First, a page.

What do investors want to see?

Posted By on Jan 18, 2011

If you are like many entrepreneurs, you may have ask yourself the question: “What do investor want to see in my business plan”? To give you a quick layout, PRC has put together a cheat sheet for you. 1) Executive Summary The goal of your executive summary is to stimulate and motivate the investor to learn more. In the executive summary, make sure you: * Hook them on the first page, so they want to keep reading. * Keep it simple, and dive into the details later on. * Be brief. Aim for 2 to 4 pages in length. 2) Company Analysis Here’s where you want to educate the investor about your company’s history and explain why your team is perfect to execute on the business opportunity. In the company analysis section, make sure you: * Provide the essential background on the company. * Show off your track record and prior accomplishments. * Answer the question “Why you?” 3) Industry Analysis The goal of the industry analysis section is to prove that there is a real market for your product or service. * Demonstrate the need – rather than the desire – for your product. * Cite credible sources when describing the size and growth of your market. * Focus on the “relevant” market size. * Each fact and figure should support your prospects for success. * But don’t ignore negative trends. Explain how you’ll overcome them. * Be prepared for due diligence. (Make sure all data is verifiable). 4) Customer Analysis In this section, you want to convey the needs of your customers and show how your company’s products/services satisfy those needs. * Define your customers precisely * Detail their demographics * Identify the needs of these customers * Identify what drives their decision-making PRC...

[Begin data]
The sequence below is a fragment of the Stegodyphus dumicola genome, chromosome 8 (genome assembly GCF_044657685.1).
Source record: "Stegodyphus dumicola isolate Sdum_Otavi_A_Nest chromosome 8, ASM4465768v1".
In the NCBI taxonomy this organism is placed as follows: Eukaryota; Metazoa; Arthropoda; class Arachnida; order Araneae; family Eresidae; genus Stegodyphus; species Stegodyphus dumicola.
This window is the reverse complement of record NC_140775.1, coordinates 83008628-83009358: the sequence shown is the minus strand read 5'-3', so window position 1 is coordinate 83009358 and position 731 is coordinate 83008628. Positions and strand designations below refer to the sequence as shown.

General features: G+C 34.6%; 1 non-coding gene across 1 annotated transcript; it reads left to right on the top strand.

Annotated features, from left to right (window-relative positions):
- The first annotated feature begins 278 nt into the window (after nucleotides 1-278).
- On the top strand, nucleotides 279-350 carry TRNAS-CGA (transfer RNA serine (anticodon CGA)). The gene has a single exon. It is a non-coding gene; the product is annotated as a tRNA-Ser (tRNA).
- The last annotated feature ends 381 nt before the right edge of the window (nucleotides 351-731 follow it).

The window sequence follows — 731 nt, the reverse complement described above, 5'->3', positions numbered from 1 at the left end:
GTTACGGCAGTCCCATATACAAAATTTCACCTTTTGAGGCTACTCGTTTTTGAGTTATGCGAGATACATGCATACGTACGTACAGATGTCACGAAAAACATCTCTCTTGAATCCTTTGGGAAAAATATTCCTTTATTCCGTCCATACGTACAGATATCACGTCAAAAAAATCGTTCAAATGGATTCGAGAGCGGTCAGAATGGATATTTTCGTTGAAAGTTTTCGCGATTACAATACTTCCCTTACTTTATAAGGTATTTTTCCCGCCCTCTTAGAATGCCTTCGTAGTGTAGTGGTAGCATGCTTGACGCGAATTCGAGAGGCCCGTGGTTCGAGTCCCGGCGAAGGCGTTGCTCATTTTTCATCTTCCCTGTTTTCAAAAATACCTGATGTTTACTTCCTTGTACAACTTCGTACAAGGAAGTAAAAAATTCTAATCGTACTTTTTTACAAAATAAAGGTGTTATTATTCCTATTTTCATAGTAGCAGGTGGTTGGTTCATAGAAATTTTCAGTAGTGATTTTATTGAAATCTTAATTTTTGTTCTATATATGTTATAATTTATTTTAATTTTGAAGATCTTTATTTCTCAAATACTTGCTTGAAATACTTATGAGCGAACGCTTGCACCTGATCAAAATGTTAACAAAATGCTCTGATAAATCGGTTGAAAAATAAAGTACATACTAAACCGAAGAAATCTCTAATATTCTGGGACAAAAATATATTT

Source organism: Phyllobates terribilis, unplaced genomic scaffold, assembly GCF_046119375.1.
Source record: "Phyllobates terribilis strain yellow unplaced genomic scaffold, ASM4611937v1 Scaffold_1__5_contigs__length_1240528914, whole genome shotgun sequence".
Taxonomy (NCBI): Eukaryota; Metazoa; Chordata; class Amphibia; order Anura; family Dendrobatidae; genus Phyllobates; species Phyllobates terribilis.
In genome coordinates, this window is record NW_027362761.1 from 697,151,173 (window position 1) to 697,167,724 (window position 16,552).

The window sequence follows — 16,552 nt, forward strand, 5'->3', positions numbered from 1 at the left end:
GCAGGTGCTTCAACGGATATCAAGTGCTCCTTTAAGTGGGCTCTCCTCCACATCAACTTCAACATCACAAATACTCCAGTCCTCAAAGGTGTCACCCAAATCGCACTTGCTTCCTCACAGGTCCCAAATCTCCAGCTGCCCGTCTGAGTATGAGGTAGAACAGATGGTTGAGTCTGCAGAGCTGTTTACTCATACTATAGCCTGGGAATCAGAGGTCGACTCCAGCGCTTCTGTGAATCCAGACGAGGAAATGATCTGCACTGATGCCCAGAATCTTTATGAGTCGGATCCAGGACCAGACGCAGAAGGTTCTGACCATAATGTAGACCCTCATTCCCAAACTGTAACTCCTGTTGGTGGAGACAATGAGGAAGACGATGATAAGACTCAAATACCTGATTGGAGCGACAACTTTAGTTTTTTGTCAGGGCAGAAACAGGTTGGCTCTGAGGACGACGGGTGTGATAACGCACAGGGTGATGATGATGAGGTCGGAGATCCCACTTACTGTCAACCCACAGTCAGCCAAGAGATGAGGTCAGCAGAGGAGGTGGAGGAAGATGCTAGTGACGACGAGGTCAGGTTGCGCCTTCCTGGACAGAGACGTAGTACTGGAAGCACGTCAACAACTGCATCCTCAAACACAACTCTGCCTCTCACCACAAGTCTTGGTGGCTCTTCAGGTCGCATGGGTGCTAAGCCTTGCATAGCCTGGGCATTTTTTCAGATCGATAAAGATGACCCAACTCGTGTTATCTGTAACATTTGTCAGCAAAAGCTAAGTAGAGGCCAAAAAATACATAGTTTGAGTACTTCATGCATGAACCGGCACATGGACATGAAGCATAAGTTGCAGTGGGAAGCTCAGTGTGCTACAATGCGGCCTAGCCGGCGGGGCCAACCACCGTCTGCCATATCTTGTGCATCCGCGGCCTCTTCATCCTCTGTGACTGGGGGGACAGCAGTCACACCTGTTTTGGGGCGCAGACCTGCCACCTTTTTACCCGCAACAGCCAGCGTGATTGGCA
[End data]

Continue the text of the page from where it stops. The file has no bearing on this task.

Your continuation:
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Posted By on Nov 9, 2010

According to politicians and government officials, both state and federal, the Small Business Owner is the pride and backbone of the United States. According to the rhetoric, small businesses are creating the most new jobs and provide the engine that drives the US’s economy. Fine words, but– Why is it so difficult for that small business owner to find the capital to start or expand a business, or for real estate investors to buy and rehab property? Interesting question and several debatable answers can be added. Our solution for the aid of  the entrepreneur: Bridge Loan What is a “Bridge Loan?” . A “Bridge Loan” offers: ((1) Short-term capital to ‘Bridge’ the gap to more permanent funding; (2) Lender secured funding with asset-based collateral; (3) Ability to convert to monthly funding to extend loan until more permanent funding can be secured. This is a great option for many entrepreneurs until the larger rounds of funding are complete. PRC...

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Entrepreneurs Stay Encouraged!

Posted By on Aug 5, 2010